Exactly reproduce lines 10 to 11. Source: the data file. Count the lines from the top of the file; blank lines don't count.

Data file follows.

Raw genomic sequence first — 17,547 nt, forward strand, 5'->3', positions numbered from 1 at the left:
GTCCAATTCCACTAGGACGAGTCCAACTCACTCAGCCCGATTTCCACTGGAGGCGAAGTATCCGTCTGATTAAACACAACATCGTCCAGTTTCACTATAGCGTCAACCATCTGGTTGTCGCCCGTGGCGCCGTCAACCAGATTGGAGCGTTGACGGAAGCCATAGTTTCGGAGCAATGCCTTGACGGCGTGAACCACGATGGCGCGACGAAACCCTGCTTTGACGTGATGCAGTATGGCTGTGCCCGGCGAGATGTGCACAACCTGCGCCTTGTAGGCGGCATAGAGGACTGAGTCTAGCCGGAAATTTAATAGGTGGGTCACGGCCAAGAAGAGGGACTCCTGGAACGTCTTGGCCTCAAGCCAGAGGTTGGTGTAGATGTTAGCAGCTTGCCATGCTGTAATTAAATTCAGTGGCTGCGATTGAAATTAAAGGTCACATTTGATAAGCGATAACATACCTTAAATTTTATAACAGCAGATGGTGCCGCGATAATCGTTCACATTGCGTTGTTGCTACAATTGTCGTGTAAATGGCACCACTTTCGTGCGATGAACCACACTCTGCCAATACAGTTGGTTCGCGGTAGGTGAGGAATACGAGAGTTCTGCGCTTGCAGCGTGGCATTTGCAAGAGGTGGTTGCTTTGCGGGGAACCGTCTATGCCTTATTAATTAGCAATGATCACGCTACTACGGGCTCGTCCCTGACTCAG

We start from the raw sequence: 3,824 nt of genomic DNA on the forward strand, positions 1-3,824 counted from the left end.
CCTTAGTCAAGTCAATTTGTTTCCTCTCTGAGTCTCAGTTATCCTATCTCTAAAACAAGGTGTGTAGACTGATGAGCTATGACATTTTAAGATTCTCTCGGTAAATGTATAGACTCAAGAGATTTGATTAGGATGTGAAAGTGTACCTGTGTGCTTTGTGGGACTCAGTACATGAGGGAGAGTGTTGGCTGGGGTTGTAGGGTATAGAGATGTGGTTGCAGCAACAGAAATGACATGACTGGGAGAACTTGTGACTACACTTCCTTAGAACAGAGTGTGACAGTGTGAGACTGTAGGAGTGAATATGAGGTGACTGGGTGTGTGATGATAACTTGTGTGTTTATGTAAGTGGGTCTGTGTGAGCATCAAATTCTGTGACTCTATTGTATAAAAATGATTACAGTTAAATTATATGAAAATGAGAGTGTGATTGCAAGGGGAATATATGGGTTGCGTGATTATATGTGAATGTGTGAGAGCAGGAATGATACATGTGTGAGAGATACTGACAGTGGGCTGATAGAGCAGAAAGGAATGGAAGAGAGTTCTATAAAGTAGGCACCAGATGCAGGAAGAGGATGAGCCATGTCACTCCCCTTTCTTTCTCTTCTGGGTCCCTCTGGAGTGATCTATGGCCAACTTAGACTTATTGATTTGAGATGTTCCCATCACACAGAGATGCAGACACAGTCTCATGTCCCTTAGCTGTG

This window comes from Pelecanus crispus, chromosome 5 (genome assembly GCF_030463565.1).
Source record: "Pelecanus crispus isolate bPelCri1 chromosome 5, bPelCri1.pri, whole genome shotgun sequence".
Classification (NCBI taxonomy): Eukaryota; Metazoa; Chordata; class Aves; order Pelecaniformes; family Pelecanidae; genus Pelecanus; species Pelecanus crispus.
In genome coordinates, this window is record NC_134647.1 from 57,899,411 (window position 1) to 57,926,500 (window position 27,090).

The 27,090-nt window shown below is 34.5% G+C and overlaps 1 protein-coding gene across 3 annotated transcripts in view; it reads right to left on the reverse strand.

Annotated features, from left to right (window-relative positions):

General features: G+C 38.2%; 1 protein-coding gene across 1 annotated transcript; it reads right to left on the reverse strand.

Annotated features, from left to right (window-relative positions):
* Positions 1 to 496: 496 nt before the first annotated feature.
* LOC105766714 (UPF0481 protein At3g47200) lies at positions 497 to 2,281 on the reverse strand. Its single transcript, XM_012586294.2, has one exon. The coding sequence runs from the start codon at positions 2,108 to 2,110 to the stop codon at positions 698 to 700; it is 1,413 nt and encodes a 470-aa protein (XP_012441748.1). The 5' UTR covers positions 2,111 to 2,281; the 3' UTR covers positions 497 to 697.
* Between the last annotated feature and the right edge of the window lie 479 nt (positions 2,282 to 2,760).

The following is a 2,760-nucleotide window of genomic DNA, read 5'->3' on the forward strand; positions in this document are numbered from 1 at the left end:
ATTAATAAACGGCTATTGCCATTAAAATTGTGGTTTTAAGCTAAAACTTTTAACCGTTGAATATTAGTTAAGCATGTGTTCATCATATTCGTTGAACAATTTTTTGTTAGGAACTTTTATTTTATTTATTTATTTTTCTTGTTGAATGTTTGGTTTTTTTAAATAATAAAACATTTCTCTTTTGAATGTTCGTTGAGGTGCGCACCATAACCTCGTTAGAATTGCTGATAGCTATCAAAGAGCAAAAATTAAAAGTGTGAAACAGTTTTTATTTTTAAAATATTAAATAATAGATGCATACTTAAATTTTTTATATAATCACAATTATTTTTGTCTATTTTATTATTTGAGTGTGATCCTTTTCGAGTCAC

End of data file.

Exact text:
Annotated features, from left to right (window-relative positions):

General features: G+C 38.2%; 1 protein-coding gene across 1 annotated transcript; it reads right to left on the reverse strand.